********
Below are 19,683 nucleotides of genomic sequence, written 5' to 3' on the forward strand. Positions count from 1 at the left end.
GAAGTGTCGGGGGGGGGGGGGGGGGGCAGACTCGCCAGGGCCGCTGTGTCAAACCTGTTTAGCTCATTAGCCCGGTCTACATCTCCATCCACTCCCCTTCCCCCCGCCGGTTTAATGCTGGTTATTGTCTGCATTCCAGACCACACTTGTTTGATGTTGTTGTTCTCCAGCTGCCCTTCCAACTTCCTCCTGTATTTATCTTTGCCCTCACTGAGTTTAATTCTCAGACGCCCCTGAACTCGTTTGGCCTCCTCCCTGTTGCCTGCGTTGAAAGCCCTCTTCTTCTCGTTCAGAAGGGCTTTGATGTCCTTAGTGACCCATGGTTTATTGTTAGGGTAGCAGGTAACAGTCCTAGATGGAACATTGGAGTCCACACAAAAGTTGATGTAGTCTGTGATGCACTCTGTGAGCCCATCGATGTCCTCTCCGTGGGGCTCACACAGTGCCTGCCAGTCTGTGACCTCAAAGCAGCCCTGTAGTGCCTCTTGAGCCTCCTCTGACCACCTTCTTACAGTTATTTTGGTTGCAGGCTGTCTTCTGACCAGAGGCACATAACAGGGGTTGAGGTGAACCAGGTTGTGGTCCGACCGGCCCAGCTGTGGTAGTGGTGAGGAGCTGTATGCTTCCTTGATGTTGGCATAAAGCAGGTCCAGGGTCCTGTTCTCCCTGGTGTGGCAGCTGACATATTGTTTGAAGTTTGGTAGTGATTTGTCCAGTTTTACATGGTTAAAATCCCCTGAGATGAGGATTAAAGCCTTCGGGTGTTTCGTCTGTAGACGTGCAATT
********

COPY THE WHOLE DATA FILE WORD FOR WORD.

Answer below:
Below are 19,683 nucleotides of genomic sequence, written 5' to 3' on the forward strand. Positions count from 1 at the left end.
GAAGTGTCGGGGGGGGGGGGGGGGGGCAGACTCGCCAGGGCCGCTGTGTCAAACCTGTTTAGCTCATTAGCCCGGTCTACATCTCCATCCACTCCCCTTCCCCCCGCCGGTTTAATGCTGGTTATTGTCTGCATTCCAGACCACACTTGTTTGATGTTGTTGTTCTCCAGCTGCCCTTCCAACTTCCTCCTGTATTTATCTTTGCCCTCACTGAGTTTAATTCTCAGACGCCCCTGAACTCGTTTGGCCTCCTCCCTGTTGCCTGCGTTGAAAGCCCTCTTCTTCTCGTTCAGAAGGGCTTTGATGTCCTTAGTGACCCATGGTTTATTGTTAGGGTAGCAGGTAACAGTCCTAGATGGAACATTGGAGTCCACACAAAAGTTGATGTAGTCTGTGATGCACTCTGTGAGCCCATCGATGTCCTCTCCGTGGGGCTCACACAGTGCCTGCCAGTCTGTGACCTCAAAGCAGCCCTGTAGTGCCTCTTGAGCCTCCTCTGACCACCTTCTTACAGTTATTTTGGTTGCAGGCTGTCTTCTGACCAGAGGCACATAACAGGGGTTGAGGTGAACCAGGTTGTGGTCCGACCGGCCCAGCTGTGGTAGTGGTGAGGAGCTGTATGCTTCCTTGATGTTGGCATAAAGCAGGTCCAGGGTCCTGTTCTCCCTGGTGTGGCAGCTGACATATTGTTTGAAGTTTGGTAGTGATTTGTCCAGTTTTACATGGTTAAAATCCCCTGAGATGAGGATTAAAGCCTTCGGGTGTTTCGTCTGTAGACGTGCAATT